One with little finger removed (gatjiwuy). The Aboriginal custom of fingertip removal first observed in Sydney was a source of curiosity for colonialist. Initially the British were unsure why some women and girls were missing the first joint of the little finger on the left hand. They assumed it was indicative of marriage and important enough to be worthy of permanent marking.
This custom of amputating a small portion of the little finger of young girls to mark them out as fishers was also practiced further north in the Port Stephens, and was observed into the 1860s.
William Scott (source of The Port Stephens Blacks), who grew up in Port Stephens explains how this practice was related to fishing;
“An Aboriginal woman, Fanny, who was a servant of our family for many years, was in her girlhood days dedicated to the art of fishing. When quite young, a ligature was tied about the first joint of her left finger very tightly, and being left there for a considerable time, the top portion mortified and, in time, fell off. This was carefully secured, taken out into the bay, and, with great solemnity, committed to the deep. The belief was that the fish would eat this part of the girl’s finger, and would ever, thereafter, be attracted to the rest of the hand from which it had come”.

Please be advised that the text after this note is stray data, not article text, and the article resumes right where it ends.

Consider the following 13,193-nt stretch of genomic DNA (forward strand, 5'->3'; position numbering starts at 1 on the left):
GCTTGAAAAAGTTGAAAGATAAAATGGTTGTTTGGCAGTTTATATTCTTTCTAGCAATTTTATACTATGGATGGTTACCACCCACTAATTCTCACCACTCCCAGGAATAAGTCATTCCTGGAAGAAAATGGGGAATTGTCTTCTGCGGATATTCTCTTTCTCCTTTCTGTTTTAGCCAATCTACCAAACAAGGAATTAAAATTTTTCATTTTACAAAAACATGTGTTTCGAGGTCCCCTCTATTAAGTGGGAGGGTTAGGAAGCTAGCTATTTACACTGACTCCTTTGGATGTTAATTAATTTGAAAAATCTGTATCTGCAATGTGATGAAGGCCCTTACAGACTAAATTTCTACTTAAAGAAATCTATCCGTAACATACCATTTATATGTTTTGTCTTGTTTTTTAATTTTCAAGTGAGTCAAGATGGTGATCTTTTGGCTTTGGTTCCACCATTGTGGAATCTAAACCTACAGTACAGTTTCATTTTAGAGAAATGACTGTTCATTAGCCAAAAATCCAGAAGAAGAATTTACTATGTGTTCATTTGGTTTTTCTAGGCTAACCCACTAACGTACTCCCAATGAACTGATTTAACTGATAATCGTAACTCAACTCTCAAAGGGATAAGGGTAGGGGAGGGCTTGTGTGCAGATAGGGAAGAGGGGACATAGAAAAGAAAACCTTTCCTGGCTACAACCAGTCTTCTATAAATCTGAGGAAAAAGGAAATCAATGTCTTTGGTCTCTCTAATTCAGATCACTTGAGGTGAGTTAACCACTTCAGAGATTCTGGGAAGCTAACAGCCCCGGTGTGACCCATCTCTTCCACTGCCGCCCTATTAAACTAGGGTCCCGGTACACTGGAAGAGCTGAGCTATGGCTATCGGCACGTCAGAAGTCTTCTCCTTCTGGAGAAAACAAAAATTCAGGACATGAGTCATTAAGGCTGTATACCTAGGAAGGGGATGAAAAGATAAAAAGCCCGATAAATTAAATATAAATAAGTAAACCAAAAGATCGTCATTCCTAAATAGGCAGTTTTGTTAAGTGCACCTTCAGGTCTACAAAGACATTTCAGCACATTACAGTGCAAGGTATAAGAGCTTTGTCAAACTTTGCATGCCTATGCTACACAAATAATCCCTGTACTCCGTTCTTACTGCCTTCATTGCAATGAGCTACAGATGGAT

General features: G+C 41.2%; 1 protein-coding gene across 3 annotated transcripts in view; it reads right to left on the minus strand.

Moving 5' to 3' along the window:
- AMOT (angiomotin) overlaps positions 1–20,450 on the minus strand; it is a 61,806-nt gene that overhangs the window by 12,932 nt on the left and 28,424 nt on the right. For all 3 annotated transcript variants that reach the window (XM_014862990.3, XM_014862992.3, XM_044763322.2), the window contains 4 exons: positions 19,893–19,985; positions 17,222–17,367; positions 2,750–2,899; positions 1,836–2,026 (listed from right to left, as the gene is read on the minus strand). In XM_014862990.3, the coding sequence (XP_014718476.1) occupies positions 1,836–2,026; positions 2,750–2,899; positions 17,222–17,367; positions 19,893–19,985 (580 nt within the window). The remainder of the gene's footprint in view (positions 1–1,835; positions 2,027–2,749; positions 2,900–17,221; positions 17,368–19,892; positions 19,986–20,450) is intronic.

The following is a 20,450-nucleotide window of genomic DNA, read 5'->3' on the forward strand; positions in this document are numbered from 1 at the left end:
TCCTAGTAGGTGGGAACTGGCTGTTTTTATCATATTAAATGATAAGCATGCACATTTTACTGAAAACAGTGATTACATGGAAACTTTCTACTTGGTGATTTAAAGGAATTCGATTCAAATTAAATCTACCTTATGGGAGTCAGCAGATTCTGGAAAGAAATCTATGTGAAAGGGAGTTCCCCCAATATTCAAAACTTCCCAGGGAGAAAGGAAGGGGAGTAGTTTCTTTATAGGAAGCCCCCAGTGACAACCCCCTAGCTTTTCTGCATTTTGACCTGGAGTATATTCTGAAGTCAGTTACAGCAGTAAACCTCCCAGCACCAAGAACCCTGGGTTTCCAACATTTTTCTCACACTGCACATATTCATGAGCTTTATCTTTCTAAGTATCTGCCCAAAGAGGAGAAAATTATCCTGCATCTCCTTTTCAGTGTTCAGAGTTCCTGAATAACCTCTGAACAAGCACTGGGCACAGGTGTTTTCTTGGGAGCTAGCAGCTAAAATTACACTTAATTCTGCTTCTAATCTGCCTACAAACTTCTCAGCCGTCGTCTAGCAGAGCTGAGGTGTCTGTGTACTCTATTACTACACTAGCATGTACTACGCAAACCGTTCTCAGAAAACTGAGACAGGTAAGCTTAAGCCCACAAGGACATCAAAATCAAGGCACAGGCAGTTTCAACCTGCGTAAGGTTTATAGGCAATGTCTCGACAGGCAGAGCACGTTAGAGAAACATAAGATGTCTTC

These women were not only defined as fishers, but also as the makers of fishing lines so that the virtue accruing from her innate powers over fish were communicated to the fishing lines she made. Scott had no doubts that the sacrificial offering was effective, saying that Fanny ‘was indeed a wonderfully lucky fisher.